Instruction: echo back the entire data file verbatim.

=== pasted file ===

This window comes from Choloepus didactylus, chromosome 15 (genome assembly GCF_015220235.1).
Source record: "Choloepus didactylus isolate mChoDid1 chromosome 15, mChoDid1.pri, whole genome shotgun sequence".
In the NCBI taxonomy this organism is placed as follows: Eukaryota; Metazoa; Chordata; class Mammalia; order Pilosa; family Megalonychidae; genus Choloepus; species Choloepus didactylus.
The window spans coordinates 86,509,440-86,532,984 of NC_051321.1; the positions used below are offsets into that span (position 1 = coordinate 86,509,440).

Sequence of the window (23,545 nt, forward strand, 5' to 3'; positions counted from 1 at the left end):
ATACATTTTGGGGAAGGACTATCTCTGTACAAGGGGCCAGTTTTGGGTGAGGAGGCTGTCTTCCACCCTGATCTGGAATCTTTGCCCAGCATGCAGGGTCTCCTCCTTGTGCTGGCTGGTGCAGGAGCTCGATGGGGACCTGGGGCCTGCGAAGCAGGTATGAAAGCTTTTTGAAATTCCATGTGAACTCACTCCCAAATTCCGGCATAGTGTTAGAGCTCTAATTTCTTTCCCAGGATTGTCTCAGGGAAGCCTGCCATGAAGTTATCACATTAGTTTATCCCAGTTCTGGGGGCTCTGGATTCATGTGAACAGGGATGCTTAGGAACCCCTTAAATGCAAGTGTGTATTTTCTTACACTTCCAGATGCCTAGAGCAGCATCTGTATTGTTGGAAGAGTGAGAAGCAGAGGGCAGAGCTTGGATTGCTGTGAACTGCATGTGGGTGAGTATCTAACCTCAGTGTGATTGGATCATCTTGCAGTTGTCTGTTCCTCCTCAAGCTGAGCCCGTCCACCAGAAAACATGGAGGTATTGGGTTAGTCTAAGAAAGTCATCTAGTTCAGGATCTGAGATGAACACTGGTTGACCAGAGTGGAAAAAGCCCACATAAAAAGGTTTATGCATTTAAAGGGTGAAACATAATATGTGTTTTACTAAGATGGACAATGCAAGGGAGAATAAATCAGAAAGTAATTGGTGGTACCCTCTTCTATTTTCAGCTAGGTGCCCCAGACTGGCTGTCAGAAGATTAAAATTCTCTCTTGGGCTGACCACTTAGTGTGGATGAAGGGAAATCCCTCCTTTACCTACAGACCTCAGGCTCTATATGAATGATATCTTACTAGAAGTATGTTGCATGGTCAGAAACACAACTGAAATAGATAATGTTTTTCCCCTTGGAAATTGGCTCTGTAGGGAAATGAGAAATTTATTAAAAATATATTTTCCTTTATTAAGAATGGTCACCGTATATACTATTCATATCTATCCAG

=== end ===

This window comes from Choloepus didactylus, chromosome 15 (genome assembly GCF_015220235.1).
Source record: "Choloepus didactylus isolate mChoDid1 chromosome 15, mChoDid1.pri, whole genome shotgun sequence".
In the NCBI taxonomy this organism is placed as follows: Eukaryota; Metazoa; Chordata; class Mammalia; order Pilosa; family Megalonychidae; genus Choloepus; species Choloepus didactylus.
The window spans coordinates 86,509,440-86,532,984 of NC_051321.1; the positions used below are offsets into that span (position 1 = coordinate 86,509,440).

Sequence of the window (23,545 nt, forward strand, 5' to 3'; positions counted from 1 at the left end):
ATACATTTTGGGGAAGGACTATCTCTGTACAAGGGGCCAGTTTTGGGTGAGGAGGCTGTCTTCCACCCTGATCTGGAATCTTTGCCCAGCATGCAGGGTCTCCTCCTTGTGCTGGCTGGTGCAGGAGCTCGATGGGGACCTGGGGCCTGCGAAGCAGGTATGAAAGCTTTTTGAAATTCCATGTGAACTCACTCCCAAATTCCGGCATAGTGTTAGAGCTCTAATTTCTTTCCCAGGATTGTCTCAGGGAAGCCTGCCATGAAGTTATCACATTAGTTTATCCCAGTTCTGGGGGCTCTGGATTCATGTGAACAGGGATGCTTAGGAACCCCTTAAATGCAAGTGTGTATTTTCTTACACTTCCAGATGCCTAGAGCAGCATCTGTATTGTTGGAAGAGTGAGAAGCAGAGGGCAGAGCTTGGATTGCTGTGAACTGCATGTGGGTGAGTATCTAACCTCAGTGTGATTGGATCATCTTGCAGTTGTCTGTTCCTCCTCAAGCTGAGCCCGTCCACCAGAAAACATGGAGGTATTGGGTTAGTCTAAGAAAGTCATCTAGTTCAGGATCTGAGATGAACACTGGTTGACCAGAGTGGAAAAAGCCCACATAAAAAGGTTTATGCATTTAAAGGGTGAAACATAATATGTGTTTTACTAAGATGGACAATGCAAGGGAGAATAAATCAGAAAGTAATTGGTGGTACCCTCTTCTATTTTCAGCTAGGTGCCCCAGACTGGCTGTCAGAAGATTAAAATTCTCTCTTGGGCTGACCACTTAGTGTGGATGAAGGGAAATCCCTCCTTTACCTACAGACCTCAGGCTCTATATGAATGATATCTTACTAGAAGTATGTTGCATGGTCAGAAACACAACTGAAATAGATAATGTTTTTCCCCTTGGAAATTGGCTCTGTAGGGAAATGAGAAATTTATTAAAAATATATTTTCCTTTATTAAGAATGGTCACCGTATATACTATTCATATCTATCCAG